“I had the privilege to work with Ambre Hammond on one of my most demanding compositions, which was premiered in Sydney, Australia (my “Double Concerto for Trumpet, Piano and Orchestra”). Needless to say she has impeccable virtuosity. And now she is bringing up another facet of her musical personality: she is a great composer. I just listened to her “Night Flowers” and it is wonderful! My warmest congratulations to Ambre”.
– Lalo Schifrin, 2018
Ambre, you passed your Associate and Licentiate AMEB diplomas before you were a teenager – what was it like being so proficient at your instrument at such a young age?
I don’t think I realised it was anything out of the ordinary to be playing Chopin Ballades and Beethoven Sonatas at 12, as it’s what I had grown up with so it seemed completely normal.. but the first time I knew that playing the piano was my ‘passion for life’ was after the year of preparation and intense discipline required to pass those 2 exams as well as the 2 compulsory theory exams. This really taught me the value of extraordinary effort and to not be afraid of hard work!
Were there any repertoire milestones? Any major works that were a feat to overcome?
Most definitely. Learning the Rachmaninoff 3rd concerto for my debut performance with orchestra in Argentina at 16 was quite a nightmare despite my obsessive love for Rachmaninoff, as I only had 3 months to learn the piece! And I managed to do it on my first piano, a trusty little Kawai upright that truly stood the test of time and many thousands of hours of hammering away at the keys 🙂
What Kawai piano did you learn on at home? How did it handle your demanding practice regime?
I think it was similar to the ND-21 – it was so small it would shake when I was playing the Rachmaninoff, yet it lasted me right through until I left home! If I think back to the significant amount of playing time weekly (on average between 50 and 60 hours a week) this dear little piano took a beating, yet stayed strong and kept it’s tuning incredibly well!
Who were your most influential teachers? What was the best piece of advice they gave to you?
My mother was my primary teacher, but she would take me to visit teachers occasionally to get some additional thoughts on my performance. She herself was not a pianist but was definitely an original ‘tiger mum’ of the most epic kind! Yet I’m grateful for the work ethics she taught me, and I’m also appreciative of the fact she insisted I research everything to do with the composers, immersing myself in their life and times to truly understand the thought behind each composition and the style of the era and that particular piece. She would also insist I frequently listen to the greatest pianists we have on record, including the piano rolls of pianists and composers such as Rachmaninoff, Hoffman, Paderewski etc.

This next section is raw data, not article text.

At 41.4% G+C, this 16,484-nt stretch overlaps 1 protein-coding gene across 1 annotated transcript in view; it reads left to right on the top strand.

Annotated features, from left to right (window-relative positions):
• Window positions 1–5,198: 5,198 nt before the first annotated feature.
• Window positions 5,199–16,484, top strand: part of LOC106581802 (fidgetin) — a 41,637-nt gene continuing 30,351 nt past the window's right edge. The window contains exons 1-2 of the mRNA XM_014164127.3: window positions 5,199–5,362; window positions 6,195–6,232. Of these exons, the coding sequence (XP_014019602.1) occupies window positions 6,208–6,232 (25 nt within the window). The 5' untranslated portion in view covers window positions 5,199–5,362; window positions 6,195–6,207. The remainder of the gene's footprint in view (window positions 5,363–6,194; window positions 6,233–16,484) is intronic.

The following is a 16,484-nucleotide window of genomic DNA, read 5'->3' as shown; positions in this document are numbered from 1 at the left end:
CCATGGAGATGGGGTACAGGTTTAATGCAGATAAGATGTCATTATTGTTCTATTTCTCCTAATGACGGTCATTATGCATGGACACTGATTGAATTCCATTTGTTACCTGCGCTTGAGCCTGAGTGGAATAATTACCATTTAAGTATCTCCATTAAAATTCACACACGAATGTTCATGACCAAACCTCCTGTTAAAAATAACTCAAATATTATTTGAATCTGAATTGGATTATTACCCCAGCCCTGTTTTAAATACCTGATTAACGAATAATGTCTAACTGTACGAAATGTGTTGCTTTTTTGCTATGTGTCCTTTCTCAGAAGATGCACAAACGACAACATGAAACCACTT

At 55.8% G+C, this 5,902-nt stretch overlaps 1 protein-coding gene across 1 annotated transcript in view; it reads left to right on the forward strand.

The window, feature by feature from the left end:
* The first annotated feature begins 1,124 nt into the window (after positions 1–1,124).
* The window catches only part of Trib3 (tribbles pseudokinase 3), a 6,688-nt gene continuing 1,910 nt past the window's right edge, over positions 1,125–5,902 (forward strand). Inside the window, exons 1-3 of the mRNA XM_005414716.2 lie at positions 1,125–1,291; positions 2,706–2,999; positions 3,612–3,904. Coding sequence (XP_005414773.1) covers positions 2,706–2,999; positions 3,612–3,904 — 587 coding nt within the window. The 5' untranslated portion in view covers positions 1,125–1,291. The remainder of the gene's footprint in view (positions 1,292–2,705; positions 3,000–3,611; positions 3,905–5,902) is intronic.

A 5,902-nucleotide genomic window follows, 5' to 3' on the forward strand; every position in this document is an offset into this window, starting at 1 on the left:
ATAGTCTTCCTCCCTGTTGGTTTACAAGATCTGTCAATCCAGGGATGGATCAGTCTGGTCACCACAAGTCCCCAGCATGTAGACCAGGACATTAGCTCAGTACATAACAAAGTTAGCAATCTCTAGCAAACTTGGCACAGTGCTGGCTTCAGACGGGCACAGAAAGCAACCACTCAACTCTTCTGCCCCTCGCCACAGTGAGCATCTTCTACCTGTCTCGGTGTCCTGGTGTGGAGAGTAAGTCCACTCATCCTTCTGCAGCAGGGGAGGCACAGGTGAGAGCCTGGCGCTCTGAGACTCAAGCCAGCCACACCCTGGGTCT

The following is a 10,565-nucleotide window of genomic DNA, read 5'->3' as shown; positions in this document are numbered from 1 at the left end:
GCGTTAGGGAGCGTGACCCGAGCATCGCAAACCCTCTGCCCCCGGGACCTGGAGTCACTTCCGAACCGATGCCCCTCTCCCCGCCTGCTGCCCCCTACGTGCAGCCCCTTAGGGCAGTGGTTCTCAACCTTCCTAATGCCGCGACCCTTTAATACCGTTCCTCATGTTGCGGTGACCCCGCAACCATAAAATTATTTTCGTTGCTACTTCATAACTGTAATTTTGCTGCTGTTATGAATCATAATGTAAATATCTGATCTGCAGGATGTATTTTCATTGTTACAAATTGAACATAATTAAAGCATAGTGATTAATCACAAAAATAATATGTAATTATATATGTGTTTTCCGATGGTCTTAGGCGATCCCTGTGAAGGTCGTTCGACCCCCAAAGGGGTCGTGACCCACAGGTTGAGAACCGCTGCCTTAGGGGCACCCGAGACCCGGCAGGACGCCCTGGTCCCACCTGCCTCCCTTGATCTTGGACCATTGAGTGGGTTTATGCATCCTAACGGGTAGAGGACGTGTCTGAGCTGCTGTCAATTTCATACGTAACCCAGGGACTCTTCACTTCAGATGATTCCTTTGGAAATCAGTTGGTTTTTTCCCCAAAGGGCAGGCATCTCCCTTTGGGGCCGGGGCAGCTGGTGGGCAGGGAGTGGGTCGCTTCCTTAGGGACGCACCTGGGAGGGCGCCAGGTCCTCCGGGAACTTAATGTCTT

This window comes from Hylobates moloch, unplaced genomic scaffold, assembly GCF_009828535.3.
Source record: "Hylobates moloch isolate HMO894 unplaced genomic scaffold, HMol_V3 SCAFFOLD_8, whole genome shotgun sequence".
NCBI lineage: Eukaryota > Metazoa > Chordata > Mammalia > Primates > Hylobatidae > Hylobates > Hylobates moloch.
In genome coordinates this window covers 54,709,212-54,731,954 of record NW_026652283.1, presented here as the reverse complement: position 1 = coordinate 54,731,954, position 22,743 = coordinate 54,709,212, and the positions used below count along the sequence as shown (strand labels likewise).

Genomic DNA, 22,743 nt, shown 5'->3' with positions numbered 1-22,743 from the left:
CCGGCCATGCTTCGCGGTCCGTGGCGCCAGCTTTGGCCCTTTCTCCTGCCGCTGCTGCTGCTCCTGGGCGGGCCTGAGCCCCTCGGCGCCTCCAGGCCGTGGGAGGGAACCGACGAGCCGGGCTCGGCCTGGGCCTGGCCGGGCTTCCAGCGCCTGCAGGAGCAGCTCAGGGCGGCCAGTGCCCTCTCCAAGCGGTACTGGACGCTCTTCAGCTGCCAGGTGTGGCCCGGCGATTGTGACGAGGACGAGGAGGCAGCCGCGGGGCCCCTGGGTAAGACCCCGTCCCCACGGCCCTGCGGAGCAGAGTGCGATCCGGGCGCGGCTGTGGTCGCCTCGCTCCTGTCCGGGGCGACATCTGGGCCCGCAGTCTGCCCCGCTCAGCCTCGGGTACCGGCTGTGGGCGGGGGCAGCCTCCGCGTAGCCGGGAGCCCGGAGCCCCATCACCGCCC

Describe your first experience playing with an orchestra?
It was the Rach 3! In Argentina. I was 16, overseas for the first time, loving the vibe of South America and I honestly had no idea what to expect. What a piece to kick off your first time in front of an orchestra and conductor! It didn’t help that the stage of the old yet beautiful theatre was at a severe slant and so the grand piano had one leg propped up with a brick! Comical to think of it now but terrifying then 😉
The performance went well and it was a triumphant evening.
What was it like to play with acclaimed trumpeter, Mr James Morrison?
It was a magical night. There are always many, many smiles whilst making music with James.
Have your life experiences and international travels influenced your compositional style? If so, how?
Interestingly enough, I think it was a discovery of jazz in my early 20s that crept into my system in a very intense way, enabling me to discover a love of certain sounds, voicing’s and style which now enables me to compose in a really natural and relaxed way. Definitely life experiences contribute, visiting Paris for the first time really got the creative juices flowing, being in Italy is bliss for me and I could spend my life there writing music! But also, almost every piece I write has been dedicated to someone dear to me, and that goes for animals too! I’ve almost got an albums worth of pieces dedicated to various creatures that have impacted on my life in one way or another. Including a kelpie, a kitten and even an Ibis called Graham 🙂 My love of nature is as strong as my love of music.
What was your main inspiration for your first album, ‘Akasha’?